"I knew I had to get out of there," he told The Sporting News in 1950, "so I ran for the beach, zigzagging with the tank chasing me." He was rescued when another American tank came along and destroyed the Japanese tank.

He was discharged in 1945 and entered Western Michigan University where he played shortstop. The Cubs signed him in 1948 and moved him to second base. He went through the minor leagues quickly, joining the Cubs late in 1949. The next year he was the Cubs regular second baseman, hit .242 with 10 home runs. In 1950 the Cubs traded him to Brooklyn. After that he spent two years with the Washington Senators, two with the New York Giants before ending his playing career with the Kansas City Athletics in 1960. Then he became a coach, working for the Senators, Texas Rangers and Minnesota Twins.

In 2005, at 80, he not only managed the Fort Worth Cats, but was named manager of the year in the Central Baseball League. He retired as manager, but remained with the team as first base coach. He went by his middle name, and also had an obvious, little-used nickname that was a play on his last name — "Twig".

Verle Matthew Tiefenthaler was signed by the (then) New York Giants in 1955 and remained in the Giants minor league system until 1961 when he was traded to the Chicago White Sox. Tiefenthaler made three relief appearances for the White Sox in 1962, and that was the extent of his major league career.

He rubbed elbows with fame — or at least they shared a few meals — when he and pitcher Gaylord Perry were minor league roommates. Perry wound up in Cooperstown. Perhaps Tiefenthaler returned to his birthplace, Breda, Iowa.

With a name like that, you'd expect him to be a member of the British Secret Service, but, in real life, Carlton Overton Tremper was a graduate of the University of Pennsylvania's Wharton School. He also played baseball for four years at Penn, then went directly to Brooklyn of the National League in 1927.

Tremper obviously was in over his head, hitting .233 in 60 at bats, which is not what a team wanted from an outfielder. After 10 games in 1928, he was sent to Macon (Georgia) of the Sally League (or Southern Atlantic League) where he batted a solid .325.

However, he was kept in Macon another season, and his average dropped to .280. He retired from professional baseball and became a high school mathematics teacher in Freeport, New York. He also coached the high school baseball, football and basketball teams. In the summers he played semi-pro baseball. Eventually he retired to Clearwater, Florida, where he died in 1996. He was 89.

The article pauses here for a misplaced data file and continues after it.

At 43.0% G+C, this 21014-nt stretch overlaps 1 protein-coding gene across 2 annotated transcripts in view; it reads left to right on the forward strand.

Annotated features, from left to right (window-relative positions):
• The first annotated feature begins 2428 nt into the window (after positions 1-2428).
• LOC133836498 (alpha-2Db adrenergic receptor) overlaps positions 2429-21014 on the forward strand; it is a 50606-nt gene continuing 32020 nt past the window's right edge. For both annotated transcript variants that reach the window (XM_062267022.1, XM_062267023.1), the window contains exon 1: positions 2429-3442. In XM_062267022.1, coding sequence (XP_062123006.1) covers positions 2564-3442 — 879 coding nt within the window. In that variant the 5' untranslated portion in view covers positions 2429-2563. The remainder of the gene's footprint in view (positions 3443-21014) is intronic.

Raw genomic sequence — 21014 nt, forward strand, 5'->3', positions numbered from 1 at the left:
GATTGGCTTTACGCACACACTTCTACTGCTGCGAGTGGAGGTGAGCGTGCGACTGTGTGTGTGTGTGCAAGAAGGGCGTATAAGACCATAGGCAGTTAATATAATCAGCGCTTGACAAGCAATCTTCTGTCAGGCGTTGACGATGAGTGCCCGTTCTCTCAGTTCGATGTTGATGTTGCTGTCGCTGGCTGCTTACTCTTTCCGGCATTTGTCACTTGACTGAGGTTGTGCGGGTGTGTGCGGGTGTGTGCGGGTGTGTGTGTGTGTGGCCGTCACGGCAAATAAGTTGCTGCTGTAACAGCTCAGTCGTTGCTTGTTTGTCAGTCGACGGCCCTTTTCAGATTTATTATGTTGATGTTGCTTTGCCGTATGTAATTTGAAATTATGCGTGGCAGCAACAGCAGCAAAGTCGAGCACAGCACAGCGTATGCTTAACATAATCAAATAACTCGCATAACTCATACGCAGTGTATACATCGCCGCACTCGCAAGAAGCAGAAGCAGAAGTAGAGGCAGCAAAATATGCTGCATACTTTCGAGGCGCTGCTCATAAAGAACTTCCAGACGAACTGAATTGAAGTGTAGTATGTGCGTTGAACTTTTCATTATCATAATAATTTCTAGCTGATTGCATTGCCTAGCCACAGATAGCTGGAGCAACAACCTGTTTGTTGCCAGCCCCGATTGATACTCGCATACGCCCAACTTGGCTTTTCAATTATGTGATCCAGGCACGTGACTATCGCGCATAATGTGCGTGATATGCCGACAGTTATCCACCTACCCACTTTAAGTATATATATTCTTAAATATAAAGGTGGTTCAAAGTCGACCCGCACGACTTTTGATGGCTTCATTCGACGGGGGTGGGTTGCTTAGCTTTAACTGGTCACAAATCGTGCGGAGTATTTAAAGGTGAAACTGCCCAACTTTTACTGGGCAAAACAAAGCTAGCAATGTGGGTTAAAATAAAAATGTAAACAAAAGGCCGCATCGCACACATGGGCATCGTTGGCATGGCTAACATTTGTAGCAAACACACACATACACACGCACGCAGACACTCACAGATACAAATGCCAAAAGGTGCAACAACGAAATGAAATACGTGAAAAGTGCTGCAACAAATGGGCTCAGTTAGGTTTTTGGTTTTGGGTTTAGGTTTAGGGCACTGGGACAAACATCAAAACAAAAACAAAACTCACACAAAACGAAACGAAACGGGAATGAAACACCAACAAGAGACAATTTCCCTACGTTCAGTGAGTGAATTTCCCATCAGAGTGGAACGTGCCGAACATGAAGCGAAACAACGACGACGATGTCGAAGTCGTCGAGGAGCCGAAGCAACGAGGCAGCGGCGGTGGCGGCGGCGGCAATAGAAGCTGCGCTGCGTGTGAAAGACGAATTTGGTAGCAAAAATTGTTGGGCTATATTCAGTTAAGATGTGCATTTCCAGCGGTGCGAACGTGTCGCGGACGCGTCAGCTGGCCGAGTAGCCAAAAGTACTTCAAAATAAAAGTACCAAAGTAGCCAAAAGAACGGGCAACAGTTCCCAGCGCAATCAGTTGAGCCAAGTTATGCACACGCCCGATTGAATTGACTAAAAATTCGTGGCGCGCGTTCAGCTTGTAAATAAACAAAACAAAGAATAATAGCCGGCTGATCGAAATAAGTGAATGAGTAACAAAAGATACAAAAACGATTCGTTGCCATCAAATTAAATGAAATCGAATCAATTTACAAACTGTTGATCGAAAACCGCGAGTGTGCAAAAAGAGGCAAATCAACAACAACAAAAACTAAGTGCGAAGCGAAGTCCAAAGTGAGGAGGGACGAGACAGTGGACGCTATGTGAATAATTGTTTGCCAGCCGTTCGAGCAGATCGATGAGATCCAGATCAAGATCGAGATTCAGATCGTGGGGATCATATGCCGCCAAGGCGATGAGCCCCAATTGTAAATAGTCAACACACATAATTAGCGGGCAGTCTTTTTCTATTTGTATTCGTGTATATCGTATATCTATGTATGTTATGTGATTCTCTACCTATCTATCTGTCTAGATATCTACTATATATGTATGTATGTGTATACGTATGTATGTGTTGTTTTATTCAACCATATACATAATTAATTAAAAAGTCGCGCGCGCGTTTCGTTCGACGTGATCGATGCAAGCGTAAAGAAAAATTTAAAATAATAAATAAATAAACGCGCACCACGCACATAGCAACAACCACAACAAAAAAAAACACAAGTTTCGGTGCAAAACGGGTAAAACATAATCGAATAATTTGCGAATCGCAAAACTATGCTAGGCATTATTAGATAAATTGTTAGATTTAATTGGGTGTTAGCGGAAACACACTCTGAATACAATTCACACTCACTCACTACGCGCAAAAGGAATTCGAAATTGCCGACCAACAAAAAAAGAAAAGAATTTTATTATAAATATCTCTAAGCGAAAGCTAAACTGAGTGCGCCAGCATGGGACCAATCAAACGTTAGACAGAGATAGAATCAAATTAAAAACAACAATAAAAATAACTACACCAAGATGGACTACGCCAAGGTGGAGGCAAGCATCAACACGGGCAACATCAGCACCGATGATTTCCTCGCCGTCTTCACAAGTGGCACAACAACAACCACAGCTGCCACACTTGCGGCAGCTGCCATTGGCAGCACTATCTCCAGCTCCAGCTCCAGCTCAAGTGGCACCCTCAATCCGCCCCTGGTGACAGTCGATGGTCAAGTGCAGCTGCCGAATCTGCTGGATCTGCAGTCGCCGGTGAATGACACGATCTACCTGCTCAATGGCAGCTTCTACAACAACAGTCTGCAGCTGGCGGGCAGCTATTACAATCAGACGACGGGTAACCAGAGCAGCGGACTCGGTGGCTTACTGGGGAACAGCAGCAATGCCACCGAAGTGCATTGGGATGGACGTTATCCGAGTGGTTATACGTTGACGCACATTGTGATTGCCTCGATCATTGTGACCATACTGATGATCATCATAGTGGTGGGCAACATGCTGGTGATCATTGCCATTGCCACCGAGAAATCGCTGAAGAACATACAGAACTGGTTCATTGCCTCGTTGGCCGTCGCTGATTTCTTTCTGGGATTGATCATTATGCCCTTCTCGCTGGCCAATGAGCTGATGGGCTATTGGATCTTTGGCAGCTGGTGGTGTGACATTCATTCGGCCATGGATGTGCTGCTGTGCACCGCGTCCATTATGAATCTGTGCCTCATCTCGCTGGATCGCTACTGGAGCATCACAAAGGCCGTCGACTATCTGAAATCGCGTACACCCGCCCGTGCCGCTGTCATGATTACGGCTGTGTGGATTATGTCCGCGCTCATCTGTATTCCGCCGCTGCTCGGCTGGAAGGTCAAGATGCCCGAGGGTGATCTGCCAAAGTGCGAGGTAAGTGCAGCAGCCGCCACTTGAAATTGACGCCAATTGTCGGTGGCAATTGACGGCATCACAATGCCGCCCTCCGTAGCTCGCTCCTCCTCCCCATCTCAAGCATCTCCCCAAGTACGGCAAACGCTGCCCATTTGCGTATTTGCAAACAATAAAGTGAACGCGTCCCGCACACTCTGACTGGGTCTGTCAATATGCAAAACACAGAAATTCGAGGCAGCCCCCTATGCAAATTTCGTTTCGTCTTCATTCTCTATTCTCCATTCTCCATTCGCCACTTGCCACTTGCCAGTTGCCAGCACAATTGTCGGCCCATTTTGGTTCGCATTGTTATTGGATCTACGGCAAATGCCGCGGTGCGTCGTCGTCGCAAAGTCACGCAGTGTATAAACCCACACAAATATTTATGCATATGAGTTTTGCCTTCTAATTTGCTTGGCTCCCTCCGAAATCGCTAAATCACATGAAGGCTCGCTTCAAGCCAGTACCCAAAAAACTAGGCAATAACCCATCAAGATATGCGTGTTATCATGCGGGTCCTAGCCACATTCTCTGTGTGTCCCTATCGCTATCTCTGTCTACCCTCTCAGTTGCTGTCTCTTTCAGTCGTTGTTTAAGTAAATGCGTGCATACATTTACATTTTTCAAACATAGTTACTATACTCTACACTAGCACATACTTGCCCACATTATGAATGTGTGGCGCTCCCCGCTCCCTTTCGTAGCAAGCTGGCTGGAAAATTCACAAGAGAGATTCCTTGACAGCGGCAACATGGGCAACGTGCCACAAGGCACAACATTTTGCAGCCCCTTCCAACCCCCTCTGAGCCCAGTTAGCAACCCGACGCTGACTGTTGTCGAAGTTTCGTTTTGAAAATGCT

His full name was Herman Coaker Triplett, but was known by his middle name. Triplett was an outfielder who turned 30 just after World War II started, and wasn't taken by the military. He played for the St. Louis Cardinals and Philadelphia Phillies (1941-45), batting .256.

In 1946, he returned to the minors and I remember him as one of the stars of the Buffalo Bisons of the International League. He remained with the Bisons through 1951 when he spent one season as the team's manager. In 1948 he led the International League in hitting with a .353 average.

Elwood Otto Wagenhurst could also be listed on the alliteration page, because his nickname was the not-so-surprising "Woody."

According to a University of Pennsylvania website, Wagenhurst was a native of Gouldsboro, Pennsylvania, and attended Princeton where he played on both the football and baseball teams. On June 8, 1888, at the age of 25, he celebrated his graduation from Princeton by playing two games at third base for the Philadelphia Quakers in the National League, getting one single in eight at bats, and scoring two runs.

That ended his major league career, and he soon accepted an offer to coach the University of Pennsylvania's football team. Things were a lot different in those days, because this college graduate, who'd also been a professional baseball player, was allowed to play for his Penn team, which he did occasionally.

I read of a man named Wagenhurst — probably the same person — who signed a contract to play shortstop with the New York Giants in 1889, but was released after ten days of warming the bench. He then sued the club, claiming he'd been guaranteed a whole season, but his lawsuit was tossed out.

He resumed coaching football at Penn, and enrolled in the law school, and, incredibly, played baseball for the school for two seasons. Later Wagenhurst moved to the District of Columbia and practiced law in Washington until his death in 1946.

His younger brothers, James and Otman, also attended Penn and played football there.

William "Bill" Wambsganss was an infielder (mostly second base) who played with Cleveland for 10 seasons (1914-23), then briefly with the Boston Red Sox and Philadelphia Athletics.